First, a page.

Our study retrospectively analyzed the electronic medical records of T2DM patients who underwent elective surgery at Xiangya Hospital of Central South University in Southern China from July 2019 to December 2019. Inclusion criteria included: (1) patients with a diagnosis of T2DM [12] who underwent elective surgery [including general surgery, cardiothoracic surgery, neurosurgery, gynecological surgery, burn plastic surgery, interventional surgery, orthopedic surgery, urological surgery, ENT (ear–nose–throat) surgery]; (2) aged 18 to 80 years; (3) with available full information on T2DM related clinical indicators. Exclusion criteria included: (1) patients with type 1 diabetes, gestational diabetes, or other special types of diabetes; (2) patients with emergency surgery, two or more surgeries, or cancellation of surgery; (3) patients without blood glucose monitoring results during hospitalization or patients received insulin injections in the operating room; (4) patients with more than 40% of medical records data missing.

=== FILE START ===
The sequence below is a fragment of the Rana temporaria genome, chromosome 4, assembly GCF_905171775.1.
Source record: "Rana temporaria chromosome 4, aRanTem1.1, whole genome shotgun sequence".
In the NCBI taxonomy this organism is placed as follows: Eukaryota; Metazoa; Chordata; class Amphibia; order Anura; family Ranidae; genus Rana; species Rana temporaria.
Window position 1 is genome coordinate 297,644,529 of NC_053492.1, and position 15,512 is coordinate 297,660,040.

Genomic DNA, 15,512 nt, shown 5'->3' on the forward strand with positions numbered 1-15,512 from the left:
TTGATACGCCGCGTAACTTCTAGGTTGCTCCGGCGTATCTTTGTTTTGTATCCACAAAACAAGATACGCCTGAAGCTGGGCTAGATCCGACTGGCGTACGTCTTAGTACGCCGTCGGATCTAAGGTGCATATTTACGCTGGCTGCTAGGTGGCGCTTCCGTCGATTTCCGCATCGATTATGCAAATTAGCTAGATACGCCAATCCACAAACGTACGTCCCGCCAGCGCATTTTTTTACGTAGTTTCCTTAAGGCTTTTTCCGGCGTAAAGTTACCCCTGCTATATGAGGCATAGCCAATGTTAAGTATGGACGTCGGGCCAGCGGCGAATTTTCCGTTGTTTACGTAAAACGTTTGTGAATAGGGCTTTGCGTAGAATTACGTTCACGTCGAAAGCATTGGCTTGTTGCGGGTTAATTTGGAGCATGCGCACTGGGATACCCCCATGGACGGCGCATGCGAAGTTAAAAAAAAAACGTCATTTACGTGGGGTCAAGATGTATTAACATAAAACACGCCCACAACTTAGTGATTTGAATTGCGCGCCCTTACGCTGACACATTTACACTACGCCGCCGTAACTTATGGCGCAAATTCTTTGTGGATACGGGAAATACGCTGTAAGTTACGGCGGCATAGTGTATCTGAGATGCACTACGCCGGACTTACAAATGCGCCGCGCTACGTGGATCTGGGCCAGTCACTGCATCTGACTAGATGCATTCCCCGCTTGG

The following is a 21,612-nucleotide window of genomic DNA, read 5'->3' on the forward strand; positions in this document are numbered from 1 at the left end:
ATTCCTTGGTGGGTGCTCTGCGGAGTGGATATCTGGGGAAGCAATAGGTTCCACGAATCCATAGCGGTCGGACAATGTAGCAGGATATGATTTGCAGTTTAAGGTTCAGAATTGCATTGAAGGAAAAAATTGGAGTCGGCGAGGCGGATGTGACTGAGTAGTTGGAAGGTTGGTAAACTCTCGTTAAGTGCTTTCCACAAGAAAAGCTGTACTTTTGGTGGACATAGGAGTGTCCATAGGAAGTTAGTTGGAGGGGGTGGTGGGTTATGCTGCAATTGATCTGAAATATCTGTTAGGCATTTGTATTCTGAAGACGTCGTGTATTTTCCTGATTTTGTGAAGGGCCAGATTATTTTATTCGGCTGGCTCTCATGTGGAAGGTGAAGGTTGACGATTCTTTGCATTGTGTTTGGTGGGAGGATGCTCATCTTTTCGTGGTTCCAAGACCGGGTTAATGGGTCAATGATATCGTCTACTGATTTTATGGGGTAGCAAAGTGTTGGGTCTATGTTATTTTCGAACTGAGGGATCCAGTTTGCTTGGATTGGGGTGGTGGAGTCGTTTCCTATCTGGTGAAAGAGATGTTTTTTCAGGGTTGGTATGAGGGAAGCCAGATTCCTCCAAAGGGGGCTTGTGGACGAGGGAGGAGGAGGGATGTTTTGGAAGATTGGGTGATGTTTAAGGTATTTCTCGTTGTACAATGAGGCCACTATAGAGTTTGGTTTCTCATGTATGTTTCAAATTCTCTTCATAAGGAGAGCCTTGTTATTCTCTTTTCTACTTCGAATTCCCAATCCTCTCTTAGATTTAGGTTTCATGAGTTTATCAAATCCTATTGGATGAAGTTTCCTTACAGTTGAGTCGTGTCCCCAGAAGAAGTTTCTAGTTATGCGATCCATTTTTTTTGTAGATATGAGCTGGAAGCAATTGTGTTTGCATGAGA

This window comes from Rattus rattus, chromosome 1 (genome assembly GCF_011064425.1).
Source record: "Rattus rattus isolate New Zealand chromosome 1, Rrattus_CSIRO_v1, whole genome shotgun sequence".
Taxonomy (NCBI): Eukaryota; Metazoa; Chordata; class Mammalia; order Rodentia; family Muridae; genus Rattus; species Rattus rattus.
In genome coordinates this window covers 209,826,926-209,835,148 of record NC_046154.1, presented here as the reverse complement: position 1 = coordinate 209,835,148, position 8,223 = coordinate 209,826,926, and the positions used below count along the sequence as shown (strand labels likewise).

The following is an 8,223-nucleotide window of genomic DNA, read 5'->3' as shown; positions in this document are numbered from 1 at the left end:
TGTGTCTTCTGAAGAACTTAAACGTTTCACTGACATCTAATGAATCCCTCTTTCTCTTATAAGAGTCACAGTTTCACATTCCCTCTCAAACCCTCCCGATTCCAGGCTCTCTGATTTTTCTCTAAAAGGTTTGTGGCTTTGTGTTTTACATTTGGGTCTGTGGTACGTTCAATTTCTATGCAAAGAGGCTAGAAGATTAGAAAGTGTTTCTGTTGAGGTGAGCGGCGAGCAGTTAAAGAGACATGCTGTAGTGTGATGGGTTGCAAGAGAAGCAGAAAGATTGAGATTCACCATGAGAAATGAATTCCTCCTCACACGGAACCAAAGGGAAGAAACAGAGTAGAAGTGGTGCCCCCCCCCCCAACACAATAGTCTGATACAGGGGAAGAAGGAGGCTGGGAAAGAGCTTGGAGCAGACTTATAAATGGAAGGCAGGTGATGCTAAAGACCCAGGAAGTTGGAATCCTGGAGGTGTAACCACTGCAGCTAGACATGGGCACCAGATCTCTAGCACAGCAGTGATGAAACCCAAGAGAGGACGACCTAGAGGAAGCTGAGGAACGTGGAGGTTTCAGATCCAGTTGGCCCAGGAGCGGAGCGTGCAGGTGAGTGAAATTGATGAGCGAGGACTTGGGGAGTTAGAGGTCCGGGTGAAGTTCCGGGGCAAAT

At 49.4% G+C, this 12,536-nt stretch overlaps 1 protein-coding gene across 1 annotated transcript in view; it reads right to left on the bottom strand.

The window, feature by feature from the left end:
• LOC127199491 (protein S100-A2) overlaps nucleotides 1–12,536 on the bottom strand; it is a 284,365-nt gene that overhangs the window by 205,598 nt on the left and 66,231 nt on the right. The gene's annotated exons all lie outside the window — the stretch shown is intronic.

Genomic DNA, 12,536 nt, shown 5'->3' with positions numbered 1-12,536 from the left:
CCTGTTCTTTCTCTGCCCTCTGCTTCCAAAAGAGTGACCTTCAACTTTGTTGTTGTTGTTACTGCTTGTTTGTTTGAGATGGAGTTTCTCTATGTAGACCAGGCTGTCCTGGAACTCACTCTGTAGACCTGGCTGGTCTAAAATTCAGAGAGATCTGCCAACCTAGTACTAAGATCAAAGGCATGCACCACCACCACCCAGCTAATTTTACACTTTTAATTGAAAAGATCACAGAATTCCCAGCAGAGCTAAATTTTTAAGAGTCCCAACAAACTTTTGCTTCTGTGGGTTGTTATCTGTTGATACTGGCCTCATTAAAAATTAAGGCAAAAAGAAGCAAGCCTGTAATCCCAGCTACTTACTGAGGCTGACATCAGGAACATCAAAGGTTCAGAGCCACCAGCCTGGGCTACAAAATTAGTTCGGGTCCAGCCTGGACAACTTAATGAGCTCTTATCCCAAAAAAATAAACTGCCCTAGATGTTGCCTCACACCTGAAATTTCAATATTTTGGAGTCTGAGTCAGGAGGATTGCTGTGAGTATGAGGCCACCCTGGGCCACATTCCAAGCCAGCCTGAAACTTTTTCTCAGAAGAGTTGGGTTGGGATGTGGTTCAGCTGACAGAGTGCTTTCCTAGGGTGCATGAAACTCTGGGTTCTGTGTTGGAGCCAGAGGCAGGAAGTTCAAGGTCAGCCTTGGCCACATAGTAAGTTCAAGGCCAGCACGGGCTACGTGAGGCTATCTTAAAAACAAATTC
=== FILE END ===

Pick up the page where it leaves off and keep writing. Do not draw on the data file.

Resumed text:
This study complied with the principles of the Declaration of Helsinki and was approved by the Ethics Committee of Xiangya Hospital of Central South University (Approval No. 2019121178). The case information of all participants was collected anonymously with the consent of hospital management. All procedures were performed in accordance with institutional guidelines.

Predictor variables and outcome measures